Facebook faces grilling by Canadian politicians
The response from the senior Facebook leadership team was an apology. “What is alleged to have occurred is a huge breach of trust to our users, and for that we are sorry,” said Kevin Chan, head of public policy for Facebook in Canada.
The House of Commons committee asked Facebook privacy officer Robert Sherman why, when the company learned of the breaches in 2016, Canadians were not told. “In retrospect, we should have done that,” Sherman replied.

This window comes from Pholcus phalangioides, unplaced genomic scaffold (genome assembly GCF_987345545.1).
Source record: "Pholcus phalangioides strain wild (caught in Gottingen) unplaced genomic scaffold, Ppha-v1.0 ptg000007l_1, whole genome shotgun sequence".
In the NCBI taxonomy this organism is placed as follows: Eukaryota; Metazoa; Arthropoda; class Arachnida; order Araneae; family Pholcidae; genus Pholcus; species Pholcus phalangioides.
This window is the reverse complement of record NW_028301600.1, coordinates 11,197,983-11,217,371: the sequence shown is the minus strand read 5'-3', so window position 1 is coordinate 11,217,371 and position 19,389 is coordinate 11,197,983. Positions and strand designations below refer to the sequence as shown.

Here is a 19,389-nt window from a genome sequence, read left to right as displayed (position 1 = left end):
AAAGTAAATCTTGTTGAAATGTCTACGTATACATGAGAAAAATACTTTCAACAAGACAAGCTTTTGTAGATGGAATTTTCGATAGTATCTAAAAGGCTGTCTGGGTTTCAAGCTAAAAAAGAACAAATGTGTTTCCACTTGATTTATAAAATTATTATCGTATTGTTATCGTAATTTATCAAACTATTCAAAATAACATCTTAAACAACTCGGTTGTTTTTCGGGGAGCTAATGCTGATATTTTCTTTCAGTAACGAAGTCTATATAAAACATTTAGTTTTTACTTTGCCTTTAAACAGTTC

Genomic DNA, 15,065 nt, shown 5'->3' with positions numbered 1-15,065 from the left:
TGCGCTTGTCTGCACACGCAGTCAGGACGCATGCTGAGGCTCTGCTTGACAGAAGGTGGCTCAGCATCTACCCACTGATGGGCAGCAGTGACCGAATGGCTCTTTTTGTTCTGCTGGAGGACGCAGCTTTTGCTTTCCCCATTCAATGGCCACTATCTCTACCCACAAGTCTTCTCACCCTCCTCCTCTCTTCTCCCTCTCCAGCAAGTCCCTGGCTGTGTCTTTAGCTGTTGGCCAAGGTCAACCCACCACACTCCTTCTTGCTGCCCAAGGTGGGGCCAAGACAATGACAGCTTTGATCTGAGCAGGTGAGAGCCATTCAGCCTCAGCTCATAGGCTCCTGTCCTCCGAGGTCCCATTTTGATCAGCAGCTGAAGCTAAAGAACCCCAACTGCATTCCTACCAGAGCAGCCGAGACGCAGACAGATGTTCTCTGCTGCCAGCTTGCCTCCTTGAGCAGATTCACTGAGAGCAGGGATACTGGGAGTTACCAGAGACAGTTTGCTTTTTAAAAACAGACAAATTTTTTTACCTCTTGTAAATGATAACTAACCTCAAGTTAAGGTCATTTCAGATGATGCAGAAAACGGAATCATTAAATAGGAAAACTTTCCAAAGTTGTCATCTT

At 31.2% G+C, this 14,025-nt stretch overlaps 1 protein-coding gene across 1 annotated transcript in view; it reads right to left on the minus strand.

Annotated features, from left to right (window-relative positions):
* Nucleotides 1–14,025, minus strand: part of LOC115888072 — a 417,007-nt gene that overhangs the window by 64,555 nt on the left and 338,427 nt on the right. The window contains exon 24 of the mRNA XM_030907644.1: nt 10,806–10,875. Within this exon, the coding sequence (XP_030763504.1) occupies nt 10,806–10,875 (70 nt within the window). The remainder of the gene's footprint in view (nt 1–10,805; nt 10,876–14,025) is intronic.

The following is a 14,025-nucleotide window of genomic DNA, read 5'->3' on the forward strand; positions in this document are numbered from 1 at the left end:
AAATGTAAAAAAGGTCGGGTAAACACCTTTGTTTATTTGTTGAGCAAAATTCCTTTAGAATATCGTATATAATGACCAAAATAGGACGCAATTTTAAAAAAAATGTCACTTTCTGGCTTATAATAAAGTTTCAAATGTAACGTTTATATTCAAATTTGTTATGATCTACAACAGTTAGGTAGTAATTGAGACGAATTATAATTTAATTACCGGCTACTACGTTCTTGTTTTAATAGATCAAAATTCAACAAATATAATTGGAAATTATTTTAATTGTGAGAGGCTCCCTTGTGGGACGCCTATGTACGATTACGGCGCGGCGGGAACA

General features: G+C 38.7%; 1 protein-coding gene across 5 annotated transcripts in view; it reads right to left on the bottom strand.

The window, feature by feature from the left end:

The irony is that it was a Canadian, Christopher Wylie, who blew the whistle on breaches of privacy that affected more than 80 million Facebook users worldwide.
The data was gathered by Cambridge Analytica, a British political consulting firm, that sold the information from profiles that showed what pages users liked, birth dates, religious beliefs and more. ■